Under the same reasoning as Brogdon and Casa Blanca, this Court is unconvinced that the primary jurisdiction doctrine demands that this Court suspend these proceedings or dismiss Plaintiffs' claims. First, section 1433 of the Health & Safety Code states that "no judgment under this chapter shall preclude any party from obtaining additional relief based on the same facts." Similar to the Casa Blanca court, this Court finds that this "sweeping language" allows for plaintiffs to bring claims under the UCL. Casa Blanca, 159 Cal.App.3d at 532.

  Second, the Court does not believe that adjudication of Plaintiffs' claims in federal court will intrude upon California's administrative scheme for reviewing complaints regarding nursing home care or will create any inconsistency. As stated in Brogdon, this Court will be measuring Defendant's conduct against the duties imposed by business tort law. See Brogdon, 103 F. Supp. 2d at 1343. Moreover, abiding by the regulations and meeting the duty of care are not "mutually exclusive choices." Id. at 1341. Thus, the CDHS can serve penalties on the Defendant if it does not adhere to their standards and this Court can award restitution if Plaintiffs were misled when purchasing Defendant's services. See Prata v. Superior Court, 91 Cal.App.4th 1128, 1137 (2001) (discussing purposes of section 17200).

  Third, the Court believes that adjudication of Plaintiffs' tort claims does not disregard the respective agencies' expertise, but rather embraces it. In Casa Blanca the court agreed that plaintiffs could properly admit the agency's inspection reports to support their claims. Casa Blanca Convalescent Homes, Inc., 159 Cal.App.3d at 533. In Brogdon the court found government "certification" for the facility could provide some evidence that there was no breach of contract. Brogdon, 103 F.Supp. 2d at 1341. Similarly, in this instance, Plaintiffs will likely be using CDHS reports to support their claims. Thus, the Court will not be side-stepping the agencies, but instead will be utilizing their specialization and expertise. (Complaint ¶¶ 72-76); (Tyler Weaver Decl., Exhibit 1).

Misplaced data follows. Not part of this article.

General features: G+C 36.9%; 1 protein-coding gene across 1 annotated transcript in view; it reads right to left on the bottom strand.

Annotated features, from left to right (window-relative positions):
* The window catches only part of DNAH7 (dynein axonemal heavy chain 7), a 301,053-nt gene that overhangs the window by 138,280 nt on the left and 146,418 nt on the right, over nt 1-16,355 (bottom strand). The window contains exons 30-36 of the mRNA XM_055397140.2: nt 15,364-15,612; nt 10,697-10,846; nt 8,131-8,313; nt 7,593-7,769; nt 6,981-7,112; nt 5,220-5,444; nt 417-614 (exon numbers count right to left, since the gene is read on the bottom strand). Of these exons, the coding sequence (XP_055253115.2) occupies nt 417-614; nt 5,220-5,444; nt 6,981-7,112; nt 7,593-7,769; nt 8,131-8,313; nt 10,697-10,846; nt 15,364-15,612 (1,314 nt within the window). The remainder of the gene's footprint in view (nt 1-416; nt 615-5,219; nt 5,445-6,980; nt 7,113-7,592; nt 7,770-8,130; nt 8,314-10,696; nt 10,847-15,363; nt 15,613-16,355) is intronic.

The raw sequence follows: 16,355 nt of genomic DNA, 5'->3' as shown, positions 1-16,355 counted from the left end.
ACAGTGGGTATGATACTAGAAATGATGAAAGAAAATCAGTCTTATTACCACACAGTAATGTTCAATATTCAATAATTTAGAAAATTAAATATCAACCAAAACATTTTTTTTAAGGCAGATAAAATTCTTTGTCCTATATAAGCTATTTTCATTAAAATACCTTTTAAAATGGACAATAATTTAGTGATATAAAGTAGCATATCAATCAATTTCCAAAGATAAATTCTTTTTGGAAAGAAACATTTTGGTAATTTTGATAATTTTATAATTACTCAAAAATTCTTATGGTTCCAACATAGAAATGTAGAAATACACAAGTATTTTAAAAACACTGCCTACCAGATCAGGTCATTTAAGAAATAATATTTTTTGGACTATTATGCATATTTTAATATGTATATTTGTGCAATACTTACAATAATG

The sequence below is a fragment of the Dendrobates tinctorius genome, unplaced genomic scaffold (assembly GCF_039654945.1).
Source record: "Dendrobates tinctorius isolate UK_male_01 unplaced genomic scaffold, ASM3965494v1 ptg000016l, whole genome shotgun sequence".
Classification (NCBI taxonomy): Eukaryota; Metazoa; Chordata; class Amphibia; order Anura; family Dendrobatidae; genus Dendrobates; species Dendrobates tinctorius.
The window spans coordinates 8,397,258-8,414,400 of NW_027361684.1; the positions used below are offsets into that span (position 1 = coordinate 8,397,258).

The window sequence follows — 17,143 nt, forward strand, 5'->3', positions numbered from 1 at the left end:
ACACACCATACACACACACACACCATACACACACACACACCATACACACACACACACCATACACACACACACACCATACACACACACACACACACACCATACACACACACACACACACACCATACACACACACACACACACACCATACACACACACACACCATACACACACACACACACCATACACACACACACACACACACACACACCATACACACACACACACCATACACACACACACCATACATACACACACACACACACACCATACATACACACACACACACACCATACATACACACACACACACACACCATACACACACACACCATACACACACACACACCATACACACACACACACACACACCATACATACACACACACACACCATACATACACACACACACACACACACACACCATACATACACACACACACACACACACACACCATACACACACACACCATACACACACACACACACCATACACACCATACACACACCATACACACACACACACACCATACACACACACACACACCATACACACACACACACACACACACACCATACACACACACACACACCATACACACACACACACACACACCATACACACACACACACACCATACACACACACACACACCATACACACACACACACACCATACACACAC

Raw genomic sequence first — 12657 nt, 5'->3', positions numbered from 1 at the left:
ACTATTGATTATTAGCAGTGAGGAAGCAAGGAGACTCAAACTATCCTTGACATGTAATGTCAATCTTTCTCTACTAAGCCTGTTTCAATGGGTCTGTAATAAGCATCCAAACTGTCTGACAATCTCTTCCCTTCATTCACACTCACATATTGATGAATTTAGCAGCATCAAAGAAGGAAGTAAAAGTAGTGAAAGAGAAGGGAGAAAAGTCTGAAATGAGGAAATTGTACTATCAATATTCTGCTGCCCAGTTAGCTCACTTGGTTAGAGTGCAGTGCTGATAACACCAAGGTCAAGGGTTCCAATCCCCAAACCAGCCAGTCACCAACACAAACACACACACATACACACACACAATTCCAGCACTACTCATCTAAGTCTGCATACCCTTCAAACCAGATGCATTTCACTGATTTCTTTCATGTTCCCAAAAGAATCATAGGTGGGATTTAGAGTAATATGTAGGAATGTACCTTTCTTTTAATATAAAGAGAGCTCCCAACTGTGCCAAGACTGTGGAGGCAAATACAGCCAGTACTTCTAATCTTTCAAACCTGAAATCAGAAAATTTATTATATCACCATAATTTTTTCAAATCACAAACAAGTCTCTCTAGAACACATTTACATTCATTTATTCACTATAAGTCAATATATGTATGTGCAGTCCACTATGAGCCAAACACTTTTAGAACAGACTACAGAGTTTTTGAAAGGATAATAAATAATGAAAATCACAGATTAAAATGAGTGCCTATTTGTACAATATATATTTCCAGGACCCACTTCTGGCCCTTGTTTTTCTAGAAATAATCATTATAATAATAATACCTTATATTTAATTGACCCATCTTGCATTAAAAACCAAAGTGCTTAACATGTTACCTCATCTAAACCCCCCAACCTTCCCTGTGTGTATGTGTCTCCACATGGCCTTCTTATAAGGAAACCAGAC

Finally, none of Defendant's cited cases to the contrary are particularly on point. Johnson v. Nyack Hosp., 964 F.2d 116, 122 (2d Cir. 1992) (utilizing the primary jurisdiction doctrine to defer case involving revocation of doctor's surgical privileges to agency designed to determine whether there is a medical justification for such a revocation); In Re Shelby County Healthcare Servs. Inc. v. U.S., 80 B.R. 555, 562 (N.D. Ga. 1987) (stating that the primary jurisdiction doctrine places debtor's claim for Medicare reimbursement properly before the Department of Health and Human Services); In re Mid-Delta Health Sys., Inc., 251 B.R. 811 (N.D. Miss. 1999) (suspending and postponing exercise of jurisdiction pending a determination by agency regarding Medicare provider reimbursement issues); St. Mary Hosp. v. U.S., 125 B.R. 422, 432 (E.D. Pa. 1991) (noting court should intervene in Medicaid appeal process only if necessary).

  In sum, the primary jurisdiction doctrine is a discretionary tool that is not appropriate in the present case. This Court can allow Plaintiffs to bring tort claims against Defendant without intruding on the agencies' jurisdiction or usurping their expertise. Accordingly, the Court DENIES Defendant's Motion to Dismiss on grounds of the primary jurisdiction doctrine.

  B. Standing and Proposition 64 in Relation to Plaintiffs' Individual Claims

  Defendant further argues that this Court lacks jurisdiction because Plaintiffs do not have standing to bring a claim attacking Manor Care's advertising. Specifically, Defendant contends that a recent state enactment created a "reliance" requirement and Plaintiffs failed to allege such reliance. Plaintiffs contend both that no "reliance" requirement exists, and that their allegations would satisfy such a requirement. Although this Court need not rule on whether the enactment added a "reliance requirement," the Court FINDS that even under such a requirement, Plaintiffs have adequately alleged reliance and maintain standing.

  Lack of standing is a threshold issue and constitutes cause for dismissal at the pleading stage, before any class determination has been made. O'Shea v. Littleton, 414 U.S. 488, 494 n. 3 (1974). Article III, § 2 of the United States Constitution restricts federal courts to deciding "cases" and "controversies." Federal courts must determine at the outset of every case whether "a party has a sufficient stake in an otherwise justiciable controversy to obtain judicial resolution of that controversy." Sierra Club v. Morton, 405 U.S. 727, 731 (1972). "[A]t an irreducible minimum, Art. III requires the party who invokes the court's authority to `show that he personally has suffered some actual or threatened injury as a result of the putatively illegal conduct of the defendant.'" Valley Forge Christian Coll. v. Americans United for Separation of Church and State, Inc., 454 U.S. 464, 472 (1982) (quoting Gladstone, Realtors v. Village of Bellwood, 441 U.S. 91, 99 (1979); see also Steel Co. v. Citizens for a Better Env't, 523 U.S. 83, 103 (1998).